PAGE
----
Researchers, healthcare providers, and policy makers have become increasingly interested in the cost and quality effects of vertical integration (VI) between hospitals and physicians. However, tracking VI is often financially costly. Because the Medicare Data on Provider Practice and Specialty (MD-PPAS) annual dataset may be more cost-effective for researchers to access than private data sources, we examine the accuracy of MD-PPAS in identifying VI by comparing it to physician and hospital affiliations reported in Blue Cross Blue Shield Texas (BCBSTX) PPO claims data for 2014–2016. The BCBSTX data serve as a gold standard, because physician–hospital affiliations are based on the insurer’s provider contract information. We merged the two datasets using the physician National Provider Identifier (NPI), then determined what percentage of physicians had the same Tax Identification Number (TIN) in both sources, and whether the TIN implied the physician belonged to a physician- or hospital-owned practice. We found that 71.3% of successfully matched NPIs reported the same TIN, and 95.1% of patient-level observations were attributed to organizations with the same ownership type in both datasets, regardless of TIN. We compared regression estimates of patient-level annual spending on an indicator variable for physician versus hospital ownership for the primary attributed physician and found that estimates were within one percentage point whether one determined VI based on the BCBSTX or the MD-PPAS data. The results suggest that MD-PPAS, which costs less to obtain than from a for-profit data source, can be used to reliably track VI between hospitals and physicians.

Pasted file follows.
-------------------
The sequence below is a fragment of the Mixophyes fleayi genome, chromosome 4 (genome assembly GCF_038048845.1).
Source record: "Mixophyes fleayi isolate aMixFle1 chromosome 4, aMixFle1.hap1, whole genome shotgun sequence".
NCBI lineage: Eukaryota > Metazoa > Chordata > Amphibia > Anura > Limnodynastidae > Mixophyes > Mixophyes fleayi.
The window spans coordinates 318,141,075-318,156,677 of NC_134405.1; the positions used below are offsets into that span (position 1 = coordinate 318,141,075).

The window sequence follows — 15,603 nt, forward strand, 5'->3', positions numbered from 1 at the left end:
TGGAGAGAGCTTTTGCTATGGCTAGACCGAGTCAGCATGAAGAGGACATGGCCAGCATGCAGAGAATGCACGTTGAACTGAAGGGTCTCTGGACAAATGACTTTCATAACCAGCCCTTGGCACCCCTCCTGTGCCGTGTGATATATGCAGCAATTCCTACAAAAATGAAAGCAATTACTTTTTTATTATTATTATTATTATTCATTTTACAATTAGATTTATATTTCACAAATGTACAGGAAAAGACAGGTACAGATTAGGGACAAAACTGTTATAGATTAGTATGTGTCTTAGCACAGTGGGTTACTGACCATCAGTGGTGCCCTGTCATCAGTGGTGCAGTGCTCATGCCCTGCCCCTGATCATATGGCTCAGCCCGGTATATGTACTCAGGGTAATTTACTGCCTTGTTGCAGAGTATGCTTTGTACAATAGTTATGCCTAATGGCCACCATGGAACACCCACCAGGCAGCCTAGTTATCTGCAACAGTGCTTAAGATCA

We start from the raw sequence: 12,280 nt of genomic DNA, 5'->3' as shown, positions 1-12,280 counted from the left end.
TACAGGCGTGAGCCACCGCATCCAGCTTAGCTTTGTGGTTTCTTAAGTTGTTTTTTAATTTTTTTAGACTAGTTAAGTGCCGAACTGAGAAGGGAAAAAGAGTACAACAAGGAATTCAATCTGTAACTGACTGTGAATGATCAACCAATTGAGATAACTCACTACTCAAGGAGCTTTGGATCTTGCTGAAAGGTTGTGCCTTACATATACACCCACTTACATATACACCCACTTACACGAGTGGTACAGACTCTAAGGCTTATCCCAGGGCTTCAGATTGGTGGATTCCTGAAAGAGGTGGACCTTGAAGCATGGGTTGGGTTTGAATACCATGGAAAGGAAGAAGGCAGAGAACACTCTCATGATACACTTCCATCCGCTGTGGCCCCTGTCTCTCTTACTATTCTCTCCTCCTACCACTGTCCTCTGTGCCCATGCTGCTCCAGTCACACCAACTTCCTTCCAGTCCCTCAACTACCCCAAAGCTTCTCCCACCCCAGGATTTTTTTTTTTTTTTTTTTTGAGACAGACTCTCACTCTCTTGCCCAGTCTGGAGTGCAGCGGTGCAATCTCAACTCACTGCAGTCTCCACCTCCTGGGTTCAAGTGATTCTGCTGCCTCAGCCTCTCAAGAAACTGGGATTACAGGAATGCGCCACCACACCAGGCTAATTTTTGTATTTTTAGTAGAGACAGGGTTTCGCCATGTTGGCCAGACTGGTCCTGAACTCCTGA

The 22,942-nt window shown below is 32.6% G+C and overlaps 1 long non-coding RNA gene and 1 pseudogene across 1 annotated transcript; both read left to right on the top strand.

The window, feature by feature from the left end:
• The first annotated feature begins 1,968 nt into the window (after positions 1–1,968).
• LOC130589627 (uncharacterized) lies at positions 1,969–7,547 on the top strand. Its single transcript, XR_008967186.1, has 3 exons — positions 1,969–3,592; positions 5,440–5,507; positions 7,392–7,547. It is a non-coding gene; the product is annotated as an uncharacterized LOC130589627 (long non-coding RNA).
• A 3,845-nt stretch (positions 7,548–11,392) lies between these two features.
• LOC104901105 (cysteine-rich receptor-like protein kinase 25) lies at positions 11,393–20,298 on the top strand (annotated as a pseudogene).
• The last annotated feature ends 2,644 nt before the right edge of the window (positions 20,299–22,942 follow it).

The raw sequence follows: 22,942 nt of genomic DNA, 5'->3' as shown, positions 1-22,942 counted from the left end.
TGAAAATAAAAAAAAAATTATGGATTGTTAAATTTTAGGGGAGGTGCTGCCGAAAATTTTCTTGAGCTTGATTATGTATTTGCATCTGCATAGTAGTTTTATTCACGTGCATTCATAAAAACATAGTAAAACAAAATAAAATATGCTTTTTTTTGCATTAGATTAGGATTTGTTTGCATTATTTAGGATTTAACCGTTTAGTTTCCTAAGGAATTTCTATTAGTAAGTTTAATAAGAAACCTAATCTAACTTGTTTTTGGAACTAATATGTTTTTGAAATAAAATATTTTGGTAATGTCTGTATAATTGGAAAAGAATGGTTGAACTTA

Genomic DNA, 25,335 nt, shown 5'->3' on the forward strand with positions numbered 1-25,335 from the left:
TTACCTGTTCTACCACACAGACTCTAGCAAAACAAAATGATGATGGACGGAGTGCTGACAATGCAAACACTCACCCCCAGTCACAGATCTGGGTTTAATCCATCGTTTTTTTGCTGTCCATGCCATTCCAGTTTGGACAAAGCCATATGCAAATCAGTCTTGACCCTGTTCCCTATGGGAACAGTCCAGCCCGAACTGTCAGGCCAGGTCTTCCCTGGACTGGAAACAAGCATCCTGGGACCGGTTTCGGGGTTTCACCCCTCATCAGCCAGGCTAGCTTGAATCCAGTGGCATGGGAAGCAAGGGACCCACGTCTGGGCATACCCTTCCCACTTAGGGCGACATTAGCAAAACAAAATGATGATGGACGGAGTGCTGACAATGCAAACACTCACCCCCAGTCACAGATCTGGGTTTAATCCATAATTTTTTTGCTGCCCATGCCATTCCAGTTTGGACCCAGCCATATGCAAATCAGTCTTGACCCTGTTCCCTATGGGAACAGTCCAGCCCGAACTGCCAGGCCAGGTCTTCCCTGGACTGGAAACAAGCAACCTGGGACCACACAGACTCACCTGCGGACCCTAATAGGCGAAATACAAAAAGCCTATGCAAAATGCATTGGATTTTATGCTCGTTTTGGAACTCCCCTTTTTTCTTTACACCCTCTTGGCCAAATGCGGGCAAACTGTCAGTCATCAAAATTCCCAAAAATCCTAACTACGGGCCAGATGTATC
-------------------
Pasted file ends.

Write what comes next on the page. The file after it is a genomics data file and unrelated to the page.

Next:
Access the full journal article in Health Services and Outcomes Research Methodology.